Bird flu updates

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Bird flu updates

This blog will be updated with the latest news on the H5N1 avian influenza (bird flu) situation.
  • Defra publishes report into H7N7 outbreak in Oxfordshire

    Defra has today published its epidemiology report into the case of H7N7 avian influenza in chickens on premises near Banbury, in Oxfordshire.  The source of infection has not been identified, with two hypotheses under investigation.  These are infection from other domestic poultry premises and from wildlife in contact with the infected premises.

    The report states that wild bird activity around the infected premises was low, and rates the risk of wild ducks or other waterfowl being the source of infection as low.  This reflects the time of year and the absence of any major water features nearby.  Samples taken from mallards introduced to a small pond on the farm for shooting have tested negative. There has been no virus detected in other wild birds or domestic poultry in the vicinity.  Further investigations of both potential sources of infection are ongoing.
     
    The RSPB continues to work closely with the British Trust for Ornithology, the Wildfowl and Wetlands Trust and others to advise Defra on the actions required to investigate and manage the outbreak.  We have curtailed RSPB fieldwork within the control zones to eliminate the very small chance that such activity could spread the disease.

  • H7 avian influenza in Oxfordshire

    Highly pathogenic H7 avian influenza has been confirmed in chickens on premises near Banbury, in Oxfordshire.  The precise identity of the virus is yet to be determined.  Contingency plans have been activated by Defra, and an investigation into the cause of the outbreak is underway.  Given that at this time of year, wildfowl are largely absent from the area, it is highly unlikely that wild birds are connected to the outbreak.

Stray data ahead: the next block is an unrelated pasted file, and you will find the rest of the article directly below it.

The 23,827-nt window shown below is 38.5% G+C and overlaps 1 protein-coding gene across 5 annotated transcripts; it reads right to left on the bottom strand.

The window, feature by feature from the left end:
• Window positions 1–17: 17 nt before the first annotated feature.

3km and 10km Control Zones have been established around the infected premises.  Inside these zones, poultry movements are restricted, and poultry within the inner 3km Zone must be housed or otherwise isolated to prevent contact with wild birds.

     

    The RSPB is working closely with the British Trust for Ornithology, the Wildfowl and Wetlands Trust and others to advise Defra on the actions required to investigate and manage the outbreak.  We have also curtailed RSPB fieldwork within the control zones to eliminate the very small chance that such activity could spread the disease.

  • Defra publish report into H5N1 outbreak at Abbotsbury

    Defra has today published its preliminary epidemiology report into the case of H5N1 avian influenza in mute swans at the Abbotsbury Swannery, Dorset. Though the source of infection has not been identified, one hypothesis is that wild birds moving from the continent may have carried the virus to the UK.

    The H5N1 virus is believed to have evolved in poultry and, worldwide, it has been transmitted in a number of ways, including movements of poultry and poultry products, the trade in captured wild birds (now banned in the European Union), direct human transfer and contact between wild birds and poultry.

    Although there are both mute swans and other waterfowl present at the Swannery, the virus has only been found in six swans found dead. Samples from 60 live trapped swans and faeces from other waterfowl have tested negative. There has been no virus detected to other wild birds or domestic poultry in the vicinity.

    There is much more we need to know about avian influenza in the UK, and the birds at Abbotsbury Swannery present a unique opportunity to increase our understanding of the transmission and impacts of this virus. Testing live swans for the disease was a good first step. We will support efforts by Defra to monitor progress of the virus amongst the swans at the Swannery over the coming weeks.

    Surveillance for avian influenza continues on RSPB nature reserves across the UK, in order to ensure that the poultry industry and other interests have the earliest possible warning of new outbreaks. We are grateful to Scottish Natural Heritage for recognising our efforts and making a significant contribution towards our monitoring costs in Scotland.